When a C corporation sells all of its assets and distributes the proceeds to its shareholders, the corporation first pays tax on the gain on the sale, and then the shareholders pay a second level of tax on the receipt of the proceeds. However, when an S corporation sells its assets, there is generally only one level of tax on the sale. That tax is imposed at the shareholder level based on the shareholder’s pro-rata share of the gain realized by the corporation on the sale. This single tax result is roughly equivalent to the tax treatment the shareholders would experience on a sale of their stock. Because buyers often prefer to purchase assets rather than stock, this favorable single tax treatment is a significant benefit to S corporation shareholders.
There is a potentially troublesome exception to this single tax result. The exception is the “built-in gains tax” imposed on an S corporation at the corporate level with respect to gains realized on the sale of certain assets. The particular gain that can generate built-in gains tax is the gain on assets that were appreciated in the hands of the corporation at the time of the S election. To the extent of the built-in gains, the asset transaction will generate a double tax on the gain.
If a corporation has had an S election in effect for more than a prescribed minimum number of years, the built-in gains tax is not applicable. This “look back” time period is referred to as the “Recognition Period.” In recent years, the Recognition Period has moved from 10 years, to seven years, to five years, and then beginning January 1, 2015, back to 10 years. The statutory changes that have modified the Recognition Period have all been temporary changes. To the dismay of tax planners, the extension of the five year rule to cover 2014 was enacted in late December, 2014, giving planners no time to react to the change before the five year rule reverted to 10 years at year end.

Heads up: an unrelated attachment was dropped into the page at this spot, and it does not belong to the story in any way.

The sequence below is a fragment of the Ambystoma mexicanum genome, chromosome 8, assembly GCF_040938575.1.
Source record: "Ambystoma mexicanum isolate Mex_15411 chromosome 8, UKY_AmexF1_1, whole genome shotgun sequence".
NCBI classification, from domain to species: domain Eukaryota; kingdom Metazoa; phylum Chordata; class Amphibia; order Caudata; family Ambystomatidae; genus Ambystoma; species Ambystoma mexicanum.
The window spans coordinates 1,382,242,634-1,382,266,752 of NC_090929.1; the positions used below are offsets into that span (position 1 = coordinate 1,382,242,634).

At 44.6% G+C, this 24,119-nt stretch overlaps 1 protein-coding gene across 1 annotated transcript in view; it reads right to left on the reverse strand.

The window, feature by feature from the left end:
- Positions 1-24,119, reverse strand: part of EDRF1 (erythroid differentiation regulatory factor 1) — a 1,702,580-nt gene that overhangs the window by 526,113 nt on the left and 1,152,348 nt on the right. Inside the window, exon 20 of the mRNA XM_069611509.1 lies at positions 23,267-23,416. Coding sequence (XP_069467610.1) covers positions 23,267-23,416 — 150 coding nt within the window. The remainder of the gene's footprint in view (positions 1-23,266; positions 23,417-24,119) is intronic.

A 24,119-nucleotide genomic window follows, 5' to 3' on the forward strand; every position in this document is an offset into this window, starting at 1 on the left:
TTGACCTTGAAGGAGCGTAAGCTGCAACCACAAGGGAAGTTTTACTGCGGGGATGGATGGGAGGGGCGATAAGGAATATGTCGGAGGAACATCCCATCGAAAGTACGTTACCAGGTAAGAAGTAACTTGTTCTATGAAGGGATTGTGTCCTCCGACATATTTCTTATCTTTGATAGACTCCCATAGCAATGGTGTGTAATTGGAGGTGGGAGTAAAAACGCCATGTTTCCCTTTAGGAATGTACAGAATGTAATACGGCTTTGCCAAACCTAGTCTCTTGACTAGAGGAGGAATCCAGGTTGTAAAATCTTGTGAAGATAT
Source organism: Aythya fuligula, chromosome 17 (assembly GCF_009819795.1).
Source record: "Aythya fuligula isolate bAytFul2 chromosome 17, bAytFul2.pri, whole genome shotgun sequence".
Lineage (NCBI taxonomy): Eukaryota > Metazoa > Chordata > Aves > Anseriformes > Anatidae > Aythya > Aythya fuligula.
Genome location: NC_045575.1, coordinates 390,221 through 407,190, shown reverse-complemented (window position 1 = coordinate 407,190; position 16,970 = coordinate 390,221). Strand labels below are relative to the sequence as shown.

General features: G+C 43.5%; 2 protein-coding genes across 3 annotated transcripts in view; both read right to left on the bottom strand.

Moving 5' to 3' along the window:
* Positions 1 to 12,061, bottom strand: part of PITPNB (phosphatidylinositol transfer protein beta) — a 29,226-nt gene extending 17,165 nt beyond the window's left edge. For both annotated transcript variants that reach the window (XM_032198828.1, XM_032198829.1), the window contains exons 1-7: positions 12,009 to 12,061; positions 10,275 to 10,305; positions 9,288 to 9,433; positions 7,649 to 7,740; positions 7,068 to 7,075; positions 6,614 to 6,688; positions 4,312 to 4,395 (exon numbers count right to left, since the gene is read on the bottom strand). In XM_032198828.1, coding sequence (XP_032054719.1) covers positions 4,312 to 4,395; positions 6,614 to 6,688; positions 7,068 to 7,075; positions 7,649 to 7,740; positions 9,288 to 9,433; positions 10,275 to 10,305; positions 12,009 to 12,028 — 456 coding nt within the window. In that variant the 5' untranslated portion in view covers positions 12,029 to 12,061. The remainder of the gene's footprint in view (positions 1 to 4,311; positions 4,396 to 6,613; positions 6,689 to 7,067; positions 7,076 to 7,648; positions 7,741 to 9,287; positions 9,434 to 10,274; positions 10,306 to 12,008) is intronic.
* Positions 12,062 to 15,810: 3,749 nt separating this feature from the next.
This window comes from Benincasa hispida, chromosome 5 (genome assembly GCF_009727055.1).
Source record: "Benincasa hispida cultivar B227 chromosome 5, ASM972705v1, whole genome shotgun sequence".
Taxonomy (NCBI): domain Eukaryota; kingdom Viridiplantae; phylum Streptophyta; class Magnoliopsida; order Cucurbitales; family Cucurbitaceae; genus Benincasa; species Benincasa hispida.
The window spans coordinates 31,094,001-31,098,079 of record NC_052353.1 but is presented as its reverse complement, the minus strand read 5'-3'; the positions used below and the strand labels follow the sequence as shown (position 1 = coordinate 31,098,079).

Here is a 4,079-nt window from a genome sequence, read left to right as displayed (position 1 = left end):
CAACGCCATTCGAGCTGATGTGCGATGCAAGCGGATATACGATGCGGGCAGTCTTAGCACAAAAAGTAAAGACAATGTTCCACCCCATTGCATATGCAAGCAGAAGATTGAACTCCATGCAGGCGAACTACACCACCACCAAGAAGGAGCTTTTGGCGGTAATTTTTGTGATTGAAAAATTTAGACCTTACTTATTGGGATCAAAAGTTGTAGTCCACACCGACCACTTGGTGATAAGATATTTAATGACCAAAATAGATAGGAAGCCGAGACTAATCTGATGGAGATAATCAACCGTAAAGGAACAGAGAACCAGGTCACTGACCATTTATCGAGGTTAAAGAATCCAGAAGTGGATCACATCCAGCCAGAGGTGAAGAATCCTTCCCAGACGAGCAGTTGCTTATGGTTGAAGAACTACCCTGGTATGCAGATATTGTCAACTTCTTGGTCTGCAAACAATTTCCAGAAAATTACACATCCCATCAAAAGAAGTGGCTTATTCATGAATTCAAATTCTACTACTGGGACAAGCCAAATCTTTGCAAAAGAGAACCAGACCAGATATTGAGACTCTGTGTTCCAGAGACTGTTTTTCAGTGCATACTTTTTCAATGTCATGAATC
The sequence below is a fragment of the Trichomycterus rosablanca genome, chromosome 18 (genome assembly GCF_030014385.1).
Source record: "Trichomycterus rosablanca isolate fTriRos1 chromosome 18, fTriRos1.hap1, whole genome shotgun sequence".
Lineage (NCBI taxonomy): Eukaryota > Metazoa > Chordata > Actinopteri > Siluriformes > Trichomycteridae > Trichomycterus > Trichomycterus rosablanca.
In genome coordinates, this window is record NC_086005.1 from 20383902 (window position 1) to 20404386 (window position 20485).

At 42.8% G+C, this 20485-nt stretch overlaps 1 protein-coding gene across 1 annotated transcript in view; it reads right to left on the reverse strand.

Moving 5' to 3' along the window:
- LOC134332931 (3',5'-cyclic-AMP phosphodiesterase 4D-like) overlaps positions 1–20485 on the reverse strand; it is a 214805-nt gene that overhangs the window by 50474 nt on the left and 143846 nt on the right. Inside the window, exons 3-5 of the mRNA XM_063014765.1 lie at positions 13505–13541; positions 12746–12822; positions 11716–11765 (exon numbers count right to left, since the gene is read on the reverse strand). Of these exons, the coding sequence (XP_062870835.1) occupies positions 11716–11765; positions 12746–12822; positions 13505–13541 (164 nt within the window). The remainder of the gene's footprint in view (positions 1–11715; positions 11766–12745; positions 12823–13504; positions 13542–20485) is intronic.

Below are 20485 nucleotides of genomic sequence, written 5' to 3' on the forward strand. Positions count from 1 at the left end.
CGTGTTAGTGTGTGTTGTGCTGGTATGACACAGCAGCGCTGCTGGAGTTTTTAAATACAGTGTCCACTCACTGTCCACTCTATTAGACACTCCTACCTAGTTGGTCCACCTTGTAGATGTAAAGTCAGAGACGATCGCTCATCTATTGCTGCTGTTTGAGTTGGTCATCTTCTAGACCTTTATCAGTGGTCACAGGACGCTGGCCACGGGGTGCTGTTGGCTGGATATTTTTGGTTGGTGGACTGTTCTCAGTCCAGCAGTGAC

There is currently legislation in process that would make a permanent change, establishing the Recognition Period at five years. It would appear this permanent change has a high likelihood of passing.
If an S corporation that has been an S corporation for less than 10 years is contemplating an asset sale (as opposed to a stock sale) during 2015, it will be important to check on the status of legislation establishing a permanent Recognition Period in order to accurately project the after-tax proceeds that will be available to the shareholders of the selling corporation.